Keith Ferrazzi's first book, Never Eat Alone, is one of the most helpful business books I've ever read. His second book, Who's Got You're Back is a book about "Lifeline Relationships." These are relationships that are created with carefully selected individuals who
can be trusted to provide encouragement, advice, and support. They are relationships that, "Won't let you fail." It's not a codependency book…it's about surrounding yourself with people who will tell you the truth because they are committed to helping you succeed.
Christians have talked about mentoring, accountability, etc., for years. Ferrazzi's approach is in that stream. But, because he is coming from a business perspective, the "Lifeline Relationships" he speaks of these relationships at a more secular level. However, as a result, his perspectives are fresh to me as a minister–though some of them do need "baptizing." The book is helpful at the one-on-one relationship level, but it's more about relational networks–teams. If you are interested in building stronger, high-transparency relationships to help you meet goals, this is a great book for you. It's also helpful to those interested in building strong ministry teams.
Here are some insights from the book:
- "Online, we
have more “friends” than ever, but we’re still d— lonely. In 1985,
the average American had three people in whom to confide matters that
were important to him, according to a 2006 study in the American
Sociological Review. That number has now dropped to two. More than 25
percent of Americans admit they have no confidants at all."
- "In his book
Vital Friends, author Tom Rath cites research from the Gallup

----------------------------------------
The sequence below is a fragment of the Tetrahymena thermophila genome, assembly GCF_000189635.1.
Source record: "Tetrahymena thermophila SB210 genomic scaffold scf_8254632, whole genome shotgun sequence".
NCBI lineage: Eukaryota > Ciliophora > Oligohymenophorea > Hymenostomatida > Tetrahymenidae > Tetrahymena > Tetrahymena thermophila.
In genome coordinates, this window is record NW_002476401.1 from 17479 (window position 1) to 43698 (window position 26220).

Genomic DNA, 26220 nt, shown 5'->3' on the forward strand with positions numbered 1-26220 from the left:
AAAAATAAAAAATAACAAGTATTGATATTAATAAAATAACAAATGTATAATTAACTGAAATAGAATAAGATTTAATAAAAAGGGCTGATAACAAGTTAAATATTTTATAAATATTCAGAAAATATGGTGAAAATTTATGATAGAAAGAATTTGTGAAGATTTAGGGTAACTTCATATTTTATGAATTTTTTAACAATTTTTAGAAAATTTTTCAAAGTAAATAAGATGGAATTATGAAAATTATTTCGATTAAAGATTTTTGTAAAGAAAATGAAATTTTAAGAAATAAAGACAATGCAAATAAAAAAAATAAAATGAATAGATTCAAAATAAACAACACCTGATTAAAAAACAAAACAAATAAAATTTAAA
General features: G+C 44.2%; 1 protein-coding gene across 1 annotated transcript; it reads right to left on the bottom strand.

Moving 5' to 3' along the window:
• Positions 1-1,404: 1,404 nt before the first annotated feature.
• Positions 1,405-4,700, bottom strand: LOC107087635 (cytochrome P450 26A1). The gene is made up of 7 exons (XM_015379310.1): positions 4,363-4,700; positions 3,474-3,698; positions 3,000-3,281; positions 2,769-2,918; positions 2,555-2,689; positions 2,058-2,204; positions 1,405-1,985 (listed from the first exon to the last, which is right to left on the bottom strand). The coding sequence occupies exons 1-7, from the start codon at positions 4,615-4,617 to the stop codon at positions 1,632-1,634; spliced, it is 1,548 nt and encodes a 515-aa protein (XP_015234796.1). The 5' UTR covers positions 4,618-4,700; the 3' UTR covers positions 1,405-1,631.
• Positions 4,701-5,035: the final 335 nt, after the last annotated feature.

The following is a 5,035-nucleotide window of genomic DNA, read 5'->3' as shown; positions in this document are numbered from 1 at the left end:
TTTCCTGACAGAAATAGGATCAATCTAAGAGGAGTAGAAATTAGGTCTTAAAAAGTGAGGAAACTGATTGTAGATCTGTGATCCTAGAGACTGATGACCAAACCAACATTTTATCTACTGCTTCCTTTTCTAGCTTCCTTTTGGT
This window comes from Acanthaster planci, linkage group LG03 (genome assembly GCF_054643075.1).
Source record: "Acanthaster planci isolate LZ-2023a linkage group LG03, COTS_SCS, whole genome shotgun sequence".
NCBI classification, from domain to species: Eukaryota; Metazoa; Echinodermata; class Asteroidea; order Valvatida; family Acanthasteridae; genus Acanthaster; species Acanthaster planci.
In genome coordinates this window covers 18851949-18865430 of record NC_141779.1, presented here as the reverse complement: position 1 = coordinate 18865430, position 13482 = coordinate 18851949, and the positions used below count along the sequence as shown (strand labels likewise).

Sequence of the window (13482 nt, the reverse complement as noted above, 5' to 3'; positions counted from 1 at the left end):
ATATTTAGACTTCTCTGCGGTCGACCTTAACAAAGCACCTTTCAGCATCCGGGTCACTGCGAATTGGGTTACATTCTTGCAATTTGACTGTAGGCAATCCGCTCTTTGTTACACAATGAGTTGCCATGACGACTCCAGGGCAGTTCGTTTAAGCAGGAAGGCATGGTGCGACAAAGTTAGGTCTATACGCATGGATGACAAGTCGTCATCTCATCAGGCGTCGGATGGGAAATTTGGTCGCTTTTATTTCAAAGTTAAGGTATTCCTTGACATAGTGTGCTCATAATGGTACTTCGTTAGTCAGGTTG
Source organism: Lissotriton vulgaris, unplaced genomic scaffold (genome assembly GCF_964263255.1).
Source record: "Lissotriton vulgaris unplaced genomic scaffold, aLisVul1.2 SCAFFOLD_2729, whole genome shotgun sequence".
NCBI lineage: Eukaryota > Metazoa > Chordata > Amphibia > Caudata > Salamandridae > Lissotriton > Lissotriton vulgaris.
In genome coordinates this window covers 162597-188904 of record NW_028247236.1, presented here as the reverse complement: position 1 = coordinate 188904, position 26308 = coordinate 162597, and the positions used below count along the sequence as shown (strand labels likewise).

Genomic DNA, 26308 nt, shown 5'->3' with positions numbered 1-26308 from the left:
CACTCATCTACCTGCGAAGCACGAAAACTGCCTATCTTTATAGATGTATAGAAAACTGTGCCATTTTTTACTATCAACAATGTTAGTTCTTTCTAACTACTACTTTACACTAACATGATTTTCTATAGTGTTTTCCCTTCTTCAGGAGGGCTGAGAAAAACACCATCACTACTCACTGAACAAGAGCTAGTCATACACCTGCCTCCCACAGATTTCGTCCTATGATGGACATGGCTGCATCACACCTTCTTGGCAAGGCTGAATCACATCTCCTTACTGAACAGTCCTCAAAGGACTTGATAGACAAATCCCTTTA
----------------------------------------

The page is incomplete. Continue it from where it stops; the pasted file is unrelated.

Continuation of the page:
Organization that attests to the fact that people who have a best
friend at work are seven times more likely to be engaged in their jobs.
Yep—that’s seven times. Not only are these people more joyful and more
apt to innovate, take risks, collaborate, and share bold new ideas, but
their customers are more engaged as well. In fact, if you have close
friends at work whom you respect, your employee satisfaction level
increases by 50 percent (you’re happier with your benefits as well as
- "A study of
fifty-five high-performing global business teams at fifteen global
firms conducted for a 2007 Harvard Business Review article, “Eight Ways
to Build Collaborative Teams,” found that deep social bonds were the
major predictor of team success. The other two? Formal initiatives to
strengthen relationships, and leaders who invest the time to build
strong relationships with their teams."
- "As an
Italian, I have no trouble understanding the value of talking through
important issues and cementing personal relationships over a lengthy
meal. We have a saying: A tavola non s’invecchia, which means, “At the
dinner table no one grows old.” I love that idea—what could be truer?
Time stops in its tracks. You can take however long you need."
He describes the four reasons why he believes lifeline relationships are key (p. 27):
1. To help us identify what success truly means for us, including our long-term career plans.
2. To help us figure our the most robust plan possible to get
there, through short-term goals and strategies that would tie us into
knots if we tried to go it alone.
3. To help us identify what we need to stop doing to move forward in our lives.
4. To have people around us committed to ensuring we don’t fail – so we can transform our lives from good to great.
of all people should understand the importance of community to our spiritual well-being and growth. Ferrazzi's book isn't theological, but it may offer some of us some
"how-tos" of doing community in ways that will work. Spiritual growth
is a lifelong journey and can be pretty hard work. One of God's greatest gifts
to us is one another as we seek Him day by day. If you don't have lifeline
relationships, let me encourage you to start somewhere…and today.
If you're interested in getting the book…you can get it at almost any bookstore, through Amazon, or by clicking on the book jacket in my reading list.